there are many different treatment options “designed to help prevent or reduce deformities in the
joints and spine and to allow people with MD to remain mobile as long as possible.” Orthopedic
assistive devices, physical therapy, medications, and corrective surgery are all treatment options
that may help to ease the symptoms of muscular dystrophy. Orthopedic assistive devices, such
as braces, can release the pressure off weakened muscles and “help keep muscles and tendons
stretched and flexible” to prolong the progression of muscle contractures. Wheelchairs may also
be necessary assistive devices in the later stages of muscular dystrophy. Physical therapy may be
used as a treatment option to maintain joint flexibility and prevent further curvature of the spine.
Many medications may be prescribed to comfort the patient suffering from muscular dystrophy.
The most common medication given for the Duchenne form of muscular dystrophy is an anti-
inflammatory corticosteroid that is used to increase muscle strength and smooth mobility.
Corrective surgery may be considered as a final treatment option to relieve the musculoskeletal
pain and weakness. The most common surgeries associated with muscular dystrophy are tendon
release surgery and surgery to correct curvature of the spine (“Muscular Dystrophy”).
There is no cure for multiple sclerosis, but there are many options available to treat its
symptoms and decrease the progression of the disease. Medications such as Cortiotropin and
Decadron may be prescribed to eliminate the inflammation of the affected myelin sheath, and
Lioresal or Dantrium may be used to decrease muscle spasms (Shaw 147). Cholinergic
medicines may help relieve urinary disturbances associated with multiple sclerosis, and
antidepressants are often prescribed for the psychological symptoms. Immune modulating
therapy is another common treatment of multiple sclerosis which “requires [an] injection [of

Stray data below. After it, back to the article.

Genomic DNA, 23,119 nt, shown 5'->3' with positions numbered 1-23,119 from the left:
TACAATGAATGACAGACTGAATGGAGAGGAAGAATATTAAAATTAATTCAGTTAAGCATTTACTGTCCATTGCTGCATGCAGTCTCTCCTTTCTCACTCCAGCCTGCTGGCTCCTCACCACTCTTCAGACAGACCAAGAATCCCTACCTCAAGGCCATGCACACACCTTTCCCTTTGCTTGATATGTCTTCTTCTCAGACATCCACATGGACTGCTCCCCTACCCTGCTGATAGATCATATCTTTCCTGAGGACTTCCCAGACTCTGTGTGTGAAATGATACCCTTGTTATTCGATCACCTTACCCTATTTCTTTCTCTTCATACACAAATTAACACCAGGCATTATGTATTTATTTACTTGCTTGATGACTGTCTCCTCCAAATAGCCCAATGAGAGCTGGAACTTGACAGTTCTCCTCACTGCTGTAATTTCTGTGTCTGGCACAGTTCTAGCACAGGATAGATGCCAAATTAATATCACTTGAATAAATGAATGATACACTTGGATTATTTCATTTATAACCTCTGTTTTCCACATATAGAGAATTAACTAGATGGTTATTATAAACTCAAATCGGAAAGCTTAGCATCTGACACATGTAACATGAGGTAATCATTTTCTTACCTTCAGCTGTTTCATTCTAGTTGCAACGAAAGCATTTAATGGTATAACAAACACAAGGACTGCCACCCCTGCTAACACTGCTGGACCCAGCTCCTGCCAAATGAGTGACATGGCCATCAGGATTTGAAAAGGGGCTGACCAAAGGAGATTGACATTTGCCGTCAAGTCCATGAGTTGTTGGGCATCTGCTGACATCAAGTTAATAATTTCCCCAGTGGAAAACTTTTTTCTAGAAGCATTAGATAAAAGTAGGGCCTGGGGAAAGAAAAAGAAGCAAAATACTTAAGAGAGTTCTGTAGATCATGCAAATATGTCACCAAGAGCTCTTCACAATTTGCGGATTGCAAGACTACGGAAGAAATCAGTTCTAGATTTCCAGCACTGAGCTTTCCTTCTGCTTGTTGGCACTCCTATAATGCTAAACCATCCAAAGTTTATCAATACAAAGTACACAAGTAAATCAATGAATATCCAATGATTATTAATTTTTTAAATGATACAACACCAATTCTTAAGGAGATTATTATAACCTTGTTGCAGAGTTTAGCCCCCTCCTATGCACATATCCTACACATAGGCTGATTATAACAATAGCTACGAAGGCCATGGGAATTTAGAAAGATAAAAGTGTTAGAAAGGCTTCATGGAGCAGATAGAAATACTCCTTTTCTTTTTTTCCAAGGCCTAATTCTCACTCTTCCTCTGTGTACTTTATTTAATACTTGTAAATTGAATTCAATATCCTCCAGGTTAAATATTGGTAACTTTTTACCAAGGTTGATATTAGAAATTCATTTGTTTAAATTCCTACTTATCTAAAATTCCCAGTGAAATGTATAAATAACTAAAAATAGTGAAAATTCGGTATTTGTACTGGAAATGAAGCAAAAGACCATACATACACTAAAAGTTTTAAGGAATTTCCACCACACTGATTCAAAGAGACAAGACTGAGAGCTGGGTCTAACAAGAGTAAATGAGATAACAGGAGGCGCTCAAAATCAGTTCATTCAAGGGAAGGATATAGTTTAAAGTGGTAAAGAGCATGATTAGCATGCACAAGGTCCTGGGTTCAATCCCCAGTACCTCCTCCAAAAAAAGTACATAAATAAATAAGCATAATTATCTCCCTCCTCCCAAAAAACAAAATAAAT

interferon or glatiramer acetate] under the skin or in the muscle one or several times a week.” In
addition to these treatment methods, “physical therapy, speech therapy, occupation therapy, and
support groups” may be necessary to help the patient suffering with multiple sclerosis maintain a
Muscular dystrophy and multiple sclerosis differ in their etiology, symptoms, and
treatment methods. While muscular dystrophy is an inherited musculoskeletal disease, multiple
sclerosis results from a malfunction in the nervous system. Muscular dystrophy is typically
characterized by symptoms of muscle weakness and growth deformities, while multiple sclerosis
exhibits both muscular and neurological symptoms, such as muscle spasms and depression.
Muscular dystrophy can be treated with physical therapy and corrective surgery, but there are
few medications available to control its symptoms. Patients with multiple sclerosis, however,
may be prescribed many medications to treat both physical and emotional symptoms. Muscular
dystrophy and multiple sclerosis are clearly two very distinct diseases.
DeNoon, Daniel. “Mothers May Be Origin of Children’s Multiple Sclerosis Risk.” WedMd, Inc.
Doenges, Marilynn E., Mary Frances Moorhouse, and Alice C. Geissler-Murr. Nurse’s Pocket
Guide: Diagnoses, Interventions, and Rationales
. 8th ed. Philadelphia: F. A. David
“Muscular Dystrophy.” Mayo Foundation for Medical Education and Research
. 9 Dec. 2005.
Shaw, Michael, ed. Everything You Need to Know about Diseases
. Springhouse: Springhouse
Sheth, Kevin. “Medical Encyclopedia: Multiple Sclerosis.” Medline Plus
. 7 Nov. 2005. Web.
Muscular Dystrophy and Multiple Sclerosis